“We took the factors that the Ministry for the Environment provides for the real carbon impact of seat-per-kilometre, and we did all the calculations to make it really accurate,” he says.
“It changed from a static, dumb offering for you to pay someone to offset your carbon, which wasn’t necessarily linked to the actual carbon amount of the flight.”
About 5% of Air New Zealand flights have voluntary offsets applied to them. The key to improving take-up, says Czaplicki, is more transparency and trust in carbon-offset schemes and a better user experience, which, to date, has been clunky.
“It’s an industry that has been pretty traditional and stagnant on the innovation side,” Czaplicki says, reaching for a well-used Silicon Valley analogy to illustrate the change that needs to come – the ride-sharing giant Uber.
“Carbon offsets are still like a big, monolithic taxi company doing it the same way they have been for a long time.”
What could the future look like? “When I’m stepping out of a taxi and am prompted to pay, there could be a one-click offset, the green button on my screen that adds 10 or 20 cents,” says Czaplicki.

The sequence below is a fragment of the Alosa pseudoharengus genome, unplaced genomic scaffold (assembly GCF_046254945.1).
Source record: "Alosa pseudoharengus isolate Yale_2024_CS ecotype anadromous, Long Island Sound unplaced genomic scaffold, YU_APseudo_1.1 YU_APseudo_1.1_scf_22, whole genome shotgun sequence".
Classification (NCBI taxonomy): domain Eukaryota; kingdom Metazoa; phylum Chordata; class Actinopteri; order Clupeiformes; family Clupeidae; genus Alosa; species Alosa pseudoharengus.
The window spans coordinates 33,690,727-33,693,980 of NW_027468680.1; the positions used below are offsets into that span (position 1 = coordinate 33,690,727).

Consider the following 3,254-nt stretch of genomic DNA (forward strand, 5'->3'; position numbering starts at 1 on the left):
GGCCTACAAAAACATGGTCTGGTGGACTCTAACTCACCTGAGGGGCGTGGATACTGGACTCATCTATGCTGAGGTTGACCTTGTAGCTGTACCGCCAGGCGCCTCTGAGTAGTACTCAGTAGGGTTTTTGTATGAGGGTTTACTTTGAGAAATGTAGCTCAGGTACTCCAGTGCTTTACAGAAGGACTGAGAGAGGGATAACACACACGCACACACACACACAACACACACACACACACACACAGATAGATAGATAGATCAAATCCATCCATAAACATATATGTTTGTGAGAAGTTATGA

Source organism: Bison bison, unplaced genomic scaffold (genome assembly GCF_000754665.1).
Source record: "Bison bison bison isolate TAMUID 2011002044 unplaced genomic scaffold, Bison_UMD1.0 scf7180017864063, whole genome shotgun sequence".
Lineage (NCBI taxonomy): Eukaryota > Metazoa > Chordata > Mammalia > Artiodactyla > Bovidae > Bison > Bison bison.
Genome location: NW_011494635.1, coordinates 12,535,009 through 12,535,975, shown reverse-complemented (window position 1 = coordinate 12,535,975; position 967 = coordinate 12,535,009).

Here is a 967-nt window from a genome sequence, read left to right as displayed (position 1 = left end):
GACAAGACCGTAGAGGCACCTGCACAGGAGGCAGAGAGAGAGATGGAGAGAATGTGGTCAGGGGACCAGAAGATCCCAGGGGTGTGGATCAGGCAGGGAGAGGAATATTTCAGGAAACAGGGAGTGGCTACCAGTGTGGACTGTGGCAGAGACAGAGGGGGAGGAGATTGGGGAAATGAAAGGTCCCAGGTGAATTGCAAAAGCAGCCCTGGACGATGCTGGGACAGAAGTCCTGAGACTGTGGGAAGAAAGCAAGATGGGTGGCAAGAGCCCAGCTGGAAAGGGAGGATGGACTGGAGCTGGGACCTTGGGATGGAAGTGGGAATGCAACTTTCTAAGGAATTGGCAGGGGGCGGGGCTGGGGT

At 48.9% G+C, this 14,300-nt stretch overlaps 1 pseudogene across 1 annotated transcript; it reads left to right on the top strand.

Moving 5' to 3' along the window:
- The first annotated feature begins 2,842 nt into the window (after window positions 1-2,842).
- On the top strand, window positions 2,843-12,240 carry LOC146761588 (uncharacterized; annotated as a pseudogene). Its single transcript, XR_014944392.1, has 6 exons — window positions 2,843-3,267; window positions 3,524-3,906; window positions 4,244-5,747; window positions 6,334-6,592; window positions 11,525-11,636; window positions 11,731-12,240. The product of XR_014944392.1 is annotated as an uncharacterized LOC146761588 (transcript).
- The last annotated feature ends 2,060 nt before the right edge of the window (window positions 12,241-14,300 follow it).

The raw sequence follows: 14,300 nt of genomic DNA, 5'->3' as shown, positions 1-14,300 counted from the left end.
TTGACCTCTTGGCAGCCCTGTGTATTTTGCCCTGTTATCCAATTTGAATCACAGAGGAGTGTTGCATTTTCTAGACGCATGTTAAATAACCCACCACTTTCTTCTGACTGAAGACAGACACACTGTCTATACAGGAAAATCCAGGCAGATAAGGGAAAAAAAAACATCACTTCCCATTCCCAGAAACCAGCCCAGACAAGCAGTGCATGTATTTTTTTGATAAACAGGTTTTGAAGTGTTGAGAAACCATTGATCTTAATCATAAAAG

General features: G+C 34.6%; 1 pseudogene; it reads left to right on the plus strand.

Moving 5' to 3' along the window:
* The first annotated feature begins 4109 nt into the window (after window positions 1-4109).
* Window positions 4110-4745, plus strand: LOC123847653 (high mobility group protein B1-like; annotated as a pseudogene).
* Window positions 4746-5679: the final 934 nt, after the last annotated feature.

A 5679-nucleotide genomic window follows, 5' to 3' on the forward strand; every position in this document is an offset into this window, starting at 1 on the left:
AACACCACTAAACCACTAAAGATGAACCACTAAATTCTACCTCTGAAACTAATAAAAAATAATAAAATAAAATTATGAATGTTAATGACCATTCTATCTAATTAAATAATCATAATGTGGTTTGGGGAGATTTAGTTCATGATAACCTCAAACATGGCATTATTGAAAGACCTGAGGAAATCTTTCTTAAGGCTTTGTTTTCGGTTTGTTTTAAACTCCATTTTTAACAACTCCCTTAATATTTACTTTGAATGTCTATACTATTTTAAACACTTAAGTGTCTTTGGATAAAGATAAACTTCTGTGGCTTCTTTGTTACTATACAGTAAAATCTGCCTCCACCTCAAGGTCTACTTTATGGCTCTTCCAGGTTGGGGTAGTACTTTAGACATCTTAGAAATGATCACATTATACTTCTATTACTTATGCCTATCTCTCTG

“That ultimately gives the consumer a little reference that they can choose to explore further and that will show them exactly which offset they’ve bought and where it is making an impact.”
Tracking the trees
Czaplicki and Brady, a software developer, recently received $100,000 in investment from Centrality, an Auckland company developing blockchain technology, which also underpins cryptocurrencies such as Bitcoin but has much wider applications for recording and securing digital transactions.
Blockchain could enable CarbonClick customers to purchase carbon offsets and track them down to the tree being planted. It would offer a more secure and transparent way to guard against double counting of carbon markets, which has undermined the credibility of such schemes in the past. Although a carbon credit representing an offset can be issued and retired only once, it may be traded numerous times before it is finally retired. The blockchain ledger would record all those transactions.